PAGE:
I had a conversation last week with a 2010 grad who finished near the top of his class at a second-tier school, and who has gotten run over subsequently by the job market for lawyers (graduated with $165,000 in debt, then things got bad and things got worse, I guess you know the tune). We ended up arguing about the extent to which people enrolling in law school right now should be held responsible down the line for the consequences of that decision.
My view at that moment -- it tends to change from day to day -- was that anybody who googles "law school graduate employment" will find that the first 20 hits include 19 stories about how bad the market is for new law grads, plus one new "study" from the good people at the Thomas M. Cooley School of Law, arguing that everything is actually just fine. (If I were at Miller Canfield I'd tell these guys that they may not want to push their luck quite this far, but I suppose Cooley has been on the outright grift for so long that this stuff comes naturally to them by now).
Plus at this point even the ABA Section of Legal Education has been forced to cough up semi-meaningful employment data, and a lot of law schools (about a quarter) have gone all the way and released their 2010 NALP forms per Law School Transparency's request, while many others have put fairly transparent numbers up on their websites. In other words anybody who does two hours of research before dropping $200K on law school will discover how bad the situation is generally, and people who under these conditions apply to any law school that doesn't disclose something like accurate employment and salary data should realize they're being quite reckless, given how bad the data look at the large number of schools who have now disclosed such data.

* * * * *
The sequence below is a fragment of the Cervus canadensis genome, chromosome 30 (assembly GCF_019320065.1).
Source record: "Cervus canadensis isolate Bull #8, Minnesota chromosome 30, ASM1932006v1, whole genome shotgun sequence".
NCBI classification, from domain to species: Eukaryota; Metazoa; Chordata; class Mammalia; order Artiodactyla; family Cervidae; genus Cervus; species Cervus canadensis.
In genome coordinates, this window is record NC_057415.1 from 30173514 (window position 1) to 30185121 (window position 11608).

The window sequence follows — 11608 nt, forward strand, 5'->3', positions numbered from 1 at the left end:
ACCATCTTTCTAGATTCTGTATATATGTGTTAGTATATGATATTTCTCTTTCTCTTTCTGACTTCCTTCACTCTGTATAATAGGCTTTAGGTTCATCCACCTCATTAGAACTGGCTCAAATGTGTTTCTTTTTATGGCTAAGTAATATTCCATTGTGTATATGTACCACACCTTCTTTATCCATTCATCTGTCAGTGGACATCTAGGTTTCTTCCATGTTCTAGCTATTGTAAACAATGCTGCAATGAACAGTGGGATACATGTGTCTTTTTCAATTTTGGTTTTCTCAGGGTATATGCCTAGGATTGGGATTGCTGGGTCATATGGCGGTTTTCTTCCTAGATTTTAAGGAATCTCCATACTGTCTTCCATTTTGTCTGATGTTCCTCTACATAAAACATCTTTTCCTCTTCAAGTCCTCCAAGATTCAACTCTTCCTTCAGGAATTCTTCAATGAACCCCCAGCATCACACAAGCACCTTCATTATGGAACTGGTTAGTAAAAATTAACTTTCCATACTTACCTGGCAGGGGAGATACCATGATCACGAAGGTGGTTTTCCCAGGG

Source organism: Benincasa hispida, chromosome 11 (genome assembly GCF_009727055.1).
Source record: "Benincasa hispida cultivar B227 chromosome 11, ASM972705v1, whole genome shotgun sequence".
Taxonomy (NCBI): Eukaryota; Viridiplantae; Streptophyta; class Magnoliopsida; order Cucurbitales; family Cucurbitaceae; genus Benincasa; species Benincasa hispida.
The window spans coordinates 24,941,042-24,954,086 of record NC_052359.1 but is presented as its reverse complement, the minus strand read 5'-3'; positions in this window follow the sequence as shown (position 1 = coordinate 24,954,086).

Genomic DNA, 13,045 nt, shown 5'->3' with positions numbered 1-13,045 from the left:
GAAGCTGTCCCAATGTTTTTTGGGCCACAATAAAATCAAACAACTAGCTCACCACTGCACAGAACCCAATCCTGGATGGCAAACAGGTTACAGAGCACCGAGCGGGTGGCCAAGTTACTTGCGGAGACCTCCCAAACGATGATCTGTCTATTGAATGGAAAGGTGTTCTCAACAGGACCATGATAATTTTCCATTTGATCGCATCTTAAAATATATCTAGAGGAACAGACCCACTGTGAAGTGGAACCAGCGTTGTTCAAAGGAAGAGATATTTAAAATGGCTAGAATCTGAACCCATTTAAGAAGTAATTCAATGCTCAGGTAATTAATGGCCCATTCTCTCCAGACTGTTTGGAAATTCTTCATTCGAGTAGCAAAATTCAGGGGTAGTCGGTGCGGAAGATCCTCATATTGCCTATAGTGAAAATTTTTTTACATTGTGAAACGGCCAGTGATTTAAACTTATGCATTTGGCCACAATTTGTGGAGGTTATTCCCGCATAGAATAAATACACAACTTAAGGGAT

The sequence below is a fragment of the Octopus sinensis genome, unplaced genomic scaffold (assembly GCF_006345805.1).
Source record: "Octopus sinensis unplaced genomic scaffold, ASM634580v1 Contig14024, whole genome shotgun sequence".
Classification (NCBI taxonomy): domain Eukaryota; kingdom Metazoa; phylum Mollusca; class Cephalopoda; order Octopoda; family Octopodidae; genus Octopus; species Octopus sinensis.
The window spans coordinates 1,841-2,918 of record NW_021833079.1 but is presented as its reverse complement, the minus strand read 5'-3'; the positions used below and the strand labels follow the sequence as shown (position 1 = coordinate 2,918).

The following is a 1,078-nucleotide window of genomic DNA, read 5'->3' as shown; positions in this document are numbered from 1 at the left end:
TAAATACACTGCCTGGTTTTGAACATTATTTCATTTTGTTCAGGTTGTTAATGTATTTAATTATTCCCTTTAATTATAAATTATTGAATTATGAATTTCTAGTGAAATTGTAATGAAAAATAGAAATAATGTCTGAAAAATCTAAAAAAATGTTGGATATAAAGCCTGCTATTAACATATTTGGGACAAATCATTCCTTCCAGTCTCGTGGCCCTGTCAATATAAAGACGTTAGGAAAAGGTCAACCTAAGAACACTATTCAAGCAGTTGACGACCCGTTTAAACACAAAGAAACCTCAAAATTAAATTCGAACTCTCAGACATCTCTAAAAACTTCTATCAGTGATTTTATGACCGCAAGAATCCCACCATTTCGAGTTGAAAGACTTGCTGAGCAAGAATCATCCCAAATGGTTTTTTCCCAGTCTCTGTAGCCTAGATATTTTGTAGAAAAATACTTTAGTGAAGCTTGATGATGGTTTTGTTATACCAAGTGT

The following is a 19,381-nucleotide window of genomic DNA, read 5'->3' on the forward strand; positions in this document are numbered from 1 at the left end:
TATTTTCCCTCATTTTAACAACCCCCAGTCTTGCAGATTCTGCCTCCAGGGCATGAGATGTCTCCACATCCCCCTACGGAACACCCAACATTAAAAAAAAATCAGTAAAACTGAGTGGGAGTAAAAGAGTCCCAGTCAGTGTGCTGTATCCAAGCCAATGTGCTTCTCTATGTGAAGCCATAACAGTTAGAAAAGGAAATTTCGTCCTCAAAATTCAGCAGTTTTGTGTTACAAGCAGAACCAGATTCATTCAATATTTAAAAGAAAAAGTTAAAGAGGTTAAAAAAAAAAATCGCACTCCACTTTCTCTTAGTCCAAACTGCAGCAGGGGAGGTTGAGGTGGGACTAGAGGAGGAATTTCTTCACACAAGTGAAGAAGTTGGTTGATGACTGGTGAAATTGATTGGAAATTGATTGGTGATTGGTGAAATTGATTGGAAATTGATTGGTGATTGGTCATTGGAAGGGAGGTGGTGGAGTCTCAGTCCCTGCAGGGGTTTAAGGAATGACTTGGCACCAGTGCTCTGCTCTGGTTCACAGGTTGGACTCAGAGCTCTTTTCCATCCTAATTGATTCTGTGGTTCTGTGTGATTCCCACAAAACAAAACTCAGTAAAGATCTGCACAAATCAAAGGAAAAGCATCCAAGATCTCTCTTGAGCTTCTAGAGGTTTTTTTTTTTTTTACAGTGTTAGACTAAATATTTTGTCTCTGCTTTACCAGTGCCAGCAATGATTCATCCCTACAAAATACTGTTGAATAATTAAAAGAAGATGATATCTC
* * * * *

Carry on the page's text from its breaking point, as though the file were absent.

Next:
My correspondent disagreed. He said I was underestimating the general naivete of young people, and specifically the extent to which they've been socialized to believe that respectable social institutions don't just rip people off.
At this moment I feel torn between the two views -- between the view that at this point you have to be willfully blind to ignore what a bad deal law school has become for most people, and the view that law schools, even more than higher education in general, still have a huge amount of cultural capital to run through before the society in general really catches on to what's happening.
Part of what's happening here is an ongoing massive market failure -- although one that, given sharply declining applications, and to a lesser extent, enrollment numbers, seems to be slowly working towards at least some correction. And part of that failure is that another thing young people have been socialized to believe is that "the market works."
One reason why people tend to believe the market works is because in many contexts it clearly does. There's a scene in Pulp Fiction where a character is shocked that a milkshake at a restaurant costs five dollars (about $8.50 in present dollars). He then discovers it's a truly amazing milkshake. ("This one's a little more expensive. But when you shoot it, you'll know where that extra money went.") That's a well-functioning market: if something costs a lot, it's because it's unambiguously better than a similar product that costs less. And most of the time, we can rely on prices to accurately reflect this. You don't go to a car dealer and find somebody trying to sell you a nine-year-old Chevy Malibu with 137,000 miles on it for $49,000, when a brand new Lexus costs $51,000.
Tuition and fees, New York Law School: $49,225
Tuition and fees, Stanford Law School: $50,802